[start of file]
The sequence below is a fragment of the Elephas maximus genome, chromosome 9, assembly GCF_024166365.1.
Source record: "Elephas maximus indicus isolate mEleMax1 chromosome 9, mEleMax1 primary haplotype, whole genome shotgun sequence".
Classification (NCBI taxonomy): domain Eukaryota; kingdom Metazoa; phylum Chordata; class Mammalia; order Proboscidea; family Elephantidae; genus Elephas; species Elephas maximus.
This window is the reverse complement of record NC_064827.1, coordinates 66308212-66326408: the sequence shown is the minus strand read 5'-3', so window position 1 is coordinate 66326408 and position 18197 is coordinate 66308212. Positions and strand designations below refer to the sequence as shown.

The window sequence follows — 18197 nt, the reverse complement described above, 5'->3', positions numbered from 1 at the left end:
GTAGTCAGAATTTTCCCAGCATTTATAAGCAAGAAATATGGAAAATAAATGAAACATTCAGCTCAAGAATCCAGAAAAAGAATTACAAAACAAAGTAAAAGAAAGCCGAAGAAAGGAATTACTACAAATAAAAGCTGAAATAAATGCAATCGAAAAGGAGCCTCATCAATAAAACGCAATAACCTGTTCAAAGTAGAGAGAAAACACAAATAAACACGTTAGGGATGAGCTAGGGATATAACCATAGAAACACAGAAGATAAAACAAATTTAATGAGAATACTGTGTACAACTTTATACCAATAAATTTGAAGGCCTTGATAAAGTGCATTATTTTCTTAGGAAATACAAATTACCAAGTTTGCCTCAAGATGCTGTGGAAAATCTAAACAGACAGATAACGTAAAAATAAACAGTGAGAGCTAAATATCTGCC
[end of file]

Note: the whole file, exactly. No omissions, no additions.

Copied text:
The sequence below is a fragment of the Elephas maximus genome, chromosome 9, assembly GCF_024166365.1.
Source record: "Elephas maximus indicus isolate mEleMax1 chromosome 9, mEleMax1 primary haplotype, whole genome shotgun sequence".
Classification (NCBI taxonomy): domain Eukaryota; kingdom Metazoa; phylum Chordata; class Mammalia; order Proboscidea; family Elephantidae; genus Elephas; species Elephas maximus.
This window is the reverse complement of record NC_064827.1, coordinates 66308212-66326408: the sequence shown is the minus strand read 5'-3', so window position 1 is coordinate 66326408 and position 18197 is coordinate 66308212. Positions and strand designations below refer to the sequence as shown.

The window sequence follows — 18197 nt, the reverse complement described above, 5'->3', positions numbered from 1 at the left end:
GTAGTCAGAATTTTCCCAGCATTTATAAGCAAGAAATATGGAAAATAAATGAAACATTCAGCTCAAGAATCCAGAAAAAGAATTACAAAACAAAGTAAAAGAAAGCCGAAGAAAGGAATTACTACAAATAAAAGCTGAAATAAATGCAATCGAAAAGGAGCCTCATCAATAAAACGCAATAACCTGTTCAAAGTAGAGAGAAAACACAAATAAACACGTTAGGGATGAGCTAGGGATATAACCATAGAAACACAGAAGATAAAACAAATTTAATGAGAATACTGTGTACAACTTTATACCAATAAATTTGAAGGCCTTGATAAAGTGCATTATTTTCTTAGGAAATACAAATTACCAAGTTTGCCTCAAGATGCTGTGGAAAATCTAAACAGACAGATAACGTAAAAATAAACAGTGAGAGCTAAATATCTGCC